Learn how to make your own personalized push pin world travel map to show your past and future family adventures!
Personal decor is the best decor
I'm a sucker for personalized home decor. This little 'map to show our travels' project has been on my list of to-do's for the longest time and I'm so excited I had an opportunity to finish it.
Several years ago, a dear friend of mine selected the word LIVE as her word for the year. This continues to inspire me to find ways to enjoy living in the moment and appreciate the life God has given us.
Part of that has included family travel.
As with many of you, we are making an effort to enjoy more experiences and adventures versus just buying more things.
This fun map of the world is a great way for our family to see the 'places I've been' as well as the 'places I'd like to go'.
Our experiences and adventures.
Let's jump into the How-To portion of this project.
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Supplies for a Push Pin Travel Map
- Map (This is the map I used from Amazon)
- Push Pins
- Thumb tacks
- Lumber to build frame (length of boards will vary depending on size of map)
- Mending plates or corner braces
- Wood glue
- D-Ring Hangers
- Drywall anchors
- Hardware to attach mending plates and d-rings
DIY Places I've Been Travel Map, Step-by-Step
There are lots of different ways one could make a push pin travel map. But, I wanted a REALLY BIG map that took up the greater portion of a wall.
When I say really big, the oversized poster map I purchased was 77.5 x 46 inches to be exact.
To give perspective to the size of our poster map, here is an image of the map unrolled on our dining table:
So, to keep the cost reasonable for a map wall of this size, I'm showing you the best (and easiest) solution I could find.
1. Determine the size of the map you purchase based on wall location in your home
We are still in the process of redecorating our basement and I had a large blank wall that needed a little dressing up!
I wanted a big map to make a bit of a statement.
We quickly realized this would have to be a DIY project as pre-made oversized travel maps are SUPER expensive.
When considering maps for your home, you should select a map that works for you and your space. As I mentioned the map I purchased measured 77.5 x 46 inches.
If this is too big, find something that works for you!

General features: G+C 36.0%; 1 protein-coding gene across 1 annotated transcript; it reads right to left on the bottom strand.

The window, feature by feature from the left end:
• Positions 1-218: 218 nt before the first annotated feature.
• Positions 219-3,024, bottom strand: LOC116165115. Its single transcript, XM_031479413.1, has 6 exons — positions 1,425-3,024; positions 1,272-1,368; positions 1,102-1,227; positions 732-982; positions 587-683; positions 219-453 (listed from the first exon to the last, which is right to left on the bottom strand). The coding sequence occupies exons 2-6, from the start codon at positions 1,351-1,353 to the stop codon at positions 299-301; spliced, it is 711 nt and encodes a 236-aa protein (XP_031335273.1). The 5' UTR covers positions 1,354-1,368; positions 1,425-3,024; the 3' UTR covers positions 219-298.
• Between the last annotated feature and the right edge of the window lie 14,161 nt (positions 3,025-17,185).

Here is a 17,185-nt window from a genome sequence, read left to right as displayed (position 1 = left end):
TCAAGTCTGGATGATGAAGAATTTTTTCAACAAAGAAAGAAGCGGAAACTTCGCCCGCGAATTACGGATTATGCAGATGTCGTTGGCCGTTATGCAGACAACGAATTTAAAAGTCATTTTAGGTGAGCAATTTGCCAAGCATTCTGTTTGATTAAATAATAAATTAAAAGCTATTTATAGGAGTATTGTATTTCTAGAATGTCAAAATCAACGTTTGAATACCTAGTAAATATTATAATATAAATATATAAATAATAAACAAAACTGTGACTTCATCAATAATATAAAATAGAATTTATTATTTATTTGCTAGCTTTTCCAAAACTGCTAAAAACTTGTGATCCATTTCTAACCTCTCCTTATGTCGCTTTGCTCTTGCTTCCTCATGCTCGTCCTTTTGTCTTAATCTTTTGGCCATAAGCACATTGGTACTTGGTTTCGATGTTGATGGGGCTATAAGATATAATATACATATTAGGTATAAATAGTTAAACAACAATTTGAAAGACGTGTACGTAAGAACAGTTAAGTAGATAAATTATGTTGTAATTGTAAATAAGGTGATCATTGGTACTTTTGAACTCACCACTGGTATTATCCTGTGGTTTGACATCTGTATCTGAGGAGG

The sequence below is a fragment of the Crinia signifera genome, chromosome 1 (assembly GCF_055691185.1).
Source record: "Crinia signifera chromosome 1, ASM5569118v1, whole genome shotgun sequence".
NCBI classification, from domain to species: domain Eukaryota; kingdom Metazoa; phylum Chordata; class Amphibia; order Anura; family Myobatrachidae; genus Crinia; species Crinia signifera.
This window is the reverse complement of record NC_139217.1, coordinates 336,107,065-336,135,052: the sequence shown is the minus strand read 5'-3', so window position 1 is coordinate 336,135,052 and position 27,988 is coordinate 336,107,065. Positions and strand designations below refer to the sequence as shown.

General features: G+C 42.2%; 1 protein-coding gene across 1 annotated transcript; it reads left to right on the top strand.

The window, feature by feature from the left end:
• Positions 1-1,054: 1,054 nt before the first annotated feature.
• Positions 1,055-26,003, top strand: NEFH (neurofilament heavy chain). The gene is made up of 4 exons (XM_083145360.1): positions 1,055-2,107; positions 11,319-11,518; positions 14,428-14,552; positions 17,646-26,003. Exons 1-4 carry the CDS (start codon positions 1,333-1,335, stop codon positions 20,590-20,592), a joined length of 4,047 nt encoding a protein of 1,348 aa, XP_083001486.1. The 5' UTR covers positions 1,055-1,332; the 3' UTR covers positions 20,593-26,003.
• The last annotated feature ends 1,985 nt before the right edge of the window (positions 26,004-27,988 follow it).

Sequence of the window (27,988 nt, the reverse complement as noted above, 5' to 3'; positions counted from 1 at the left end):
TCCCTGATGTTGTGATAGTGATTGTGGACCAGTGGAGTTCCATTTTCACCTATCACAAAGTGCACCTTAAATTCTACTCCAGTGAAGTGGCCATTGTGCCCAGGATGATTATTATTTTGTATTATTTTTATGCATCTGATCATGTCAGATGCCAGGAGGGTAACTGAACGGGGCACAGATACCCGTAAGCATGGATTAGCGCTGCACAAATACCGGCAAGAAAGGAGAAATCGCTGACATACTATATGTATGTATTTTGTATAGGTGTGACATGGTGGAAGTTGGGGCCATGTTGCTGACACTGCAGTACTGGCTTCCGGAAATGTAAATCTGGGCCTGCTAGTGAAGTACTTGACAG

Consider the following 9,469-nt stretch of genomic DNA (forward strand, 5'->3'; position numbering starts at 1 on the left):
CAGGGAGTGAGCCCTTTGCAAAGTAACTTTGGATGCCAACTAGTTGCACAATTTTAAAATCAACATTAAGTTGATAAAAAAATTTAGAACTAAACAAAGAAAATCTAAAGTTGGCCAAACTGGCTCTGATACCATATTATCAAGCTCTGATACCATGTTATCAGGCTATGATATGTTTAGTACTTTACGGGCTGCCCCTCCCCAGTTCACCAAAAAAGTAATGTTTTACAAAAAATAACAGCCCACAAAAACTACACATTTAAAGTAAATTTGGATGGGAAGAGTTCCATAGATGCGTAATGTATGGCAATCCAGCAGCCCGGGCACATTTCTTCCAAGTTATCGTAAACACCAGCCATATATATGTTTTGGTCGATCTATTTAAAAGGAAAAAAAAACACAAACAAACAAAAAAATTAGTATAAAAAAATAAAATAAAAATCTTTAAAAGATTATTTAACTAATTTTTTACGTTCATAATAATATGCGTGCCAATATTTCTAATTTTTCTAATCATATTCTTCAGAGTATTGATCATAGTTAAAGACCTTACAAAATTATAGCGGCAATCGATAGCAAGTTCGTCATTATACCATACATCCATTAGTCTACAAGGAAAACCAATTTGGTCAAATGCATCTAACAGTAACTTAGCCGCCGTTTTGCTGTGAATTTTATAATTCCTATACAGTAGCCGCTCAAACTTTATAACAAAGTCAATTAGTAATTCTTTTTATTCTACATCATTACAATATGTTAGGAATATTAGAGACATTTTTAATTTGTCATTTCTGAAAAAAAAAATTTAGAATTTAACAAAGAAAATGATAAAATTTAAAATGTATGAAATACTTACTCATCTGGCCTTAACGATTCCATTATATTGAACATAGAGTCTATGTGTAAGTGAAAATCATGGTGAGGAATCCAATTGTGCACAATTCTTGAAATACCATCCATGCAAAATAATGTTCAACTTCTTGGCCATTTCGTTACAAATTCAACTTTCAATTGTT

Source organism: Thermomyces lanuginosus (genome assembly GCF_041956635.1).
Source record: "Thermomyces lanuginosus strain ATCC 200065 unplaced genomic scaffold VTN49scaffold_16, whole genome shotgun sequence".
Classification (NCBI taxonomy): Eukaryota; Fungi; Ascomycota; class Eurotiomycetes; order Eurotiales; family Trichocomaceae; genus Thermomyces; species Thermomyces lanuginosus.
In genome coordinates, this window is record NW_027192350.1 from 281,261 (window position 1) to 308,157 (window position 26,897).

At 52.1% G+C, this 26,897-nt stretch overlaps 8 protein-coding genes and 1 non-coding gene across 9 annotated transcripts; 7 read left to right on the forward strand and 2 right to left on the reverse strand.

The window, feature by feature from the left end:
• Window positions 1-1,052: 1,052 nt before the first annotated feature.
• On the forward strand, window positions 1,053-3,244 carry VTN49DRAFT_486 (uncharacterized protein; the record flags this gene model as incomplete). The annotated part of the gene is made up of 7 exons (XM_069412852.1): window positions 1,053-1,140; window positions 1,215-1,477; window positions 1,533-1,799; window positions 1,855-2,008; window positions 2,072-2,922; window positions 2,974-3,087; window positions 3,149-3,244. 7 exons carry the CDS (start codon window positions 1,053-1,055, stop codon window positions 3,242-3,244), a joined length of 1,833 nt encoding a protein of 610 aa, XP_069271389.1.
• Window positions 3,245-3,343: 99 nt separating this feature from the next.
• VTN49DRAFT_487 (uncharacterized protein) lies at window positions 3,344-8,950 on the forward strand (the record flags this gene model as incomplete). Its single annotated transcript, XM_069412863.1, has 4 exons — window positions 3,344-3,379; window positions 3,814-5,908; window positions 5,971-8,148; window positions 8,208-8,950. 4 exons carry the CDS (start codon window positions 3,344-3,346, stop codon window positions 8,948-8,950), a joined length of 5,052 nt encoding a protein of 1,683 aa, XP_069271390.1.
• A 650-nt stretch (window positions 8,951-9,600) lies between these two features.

Durability was also important, so I ensured the map we picked was laminated as I knew it would get handled quite a bit by our family.
2. Another consideration when purchasing a map: Color scheme of map
We wanted neutral colors for our map based on our basement decor. But, perhaps you want more traditional map colors?
Pick what works for your space!
3. Hang map in exact location on wall (we'll get to building the frame in a moment)
Prior to purchasing lumber for the frame, I would strongly suggest getting the map home and putting it up on the wall.
Basic, round/flat head thumb tacks were used to hold the map in place.
The frame will go directly over the edges of the map, which we'll get to in just a bit!
If you happen to select an extremely large map like I did, you will need a helper. It's really challenging to maneuver a poster this large and ensure you get it on the wall straight.
I would suggest placing a thumb tack in the top center, smoothing out the map, then putting thumb tacks in each of the corners once it is smooth.
With a poster of this size, it took a little effort to get it nice and smooth. As you can see in the above image, I wasn't quite there yet;-)
Either 'eyeball' the map or use a level to ensure it is straight. I, personally, am a eyeballer!
4. Measure for your boards to make a simple frame to hang over the map
Once the map is on the wall, then you can measure to get the exact board lengths you will need to make a frame.
Keep in mind, the frame you make will hang directly over your poster map.
For reference I got 1x3 boards, two at 43 inches long and two at 79 ½ inches long to cover my poster.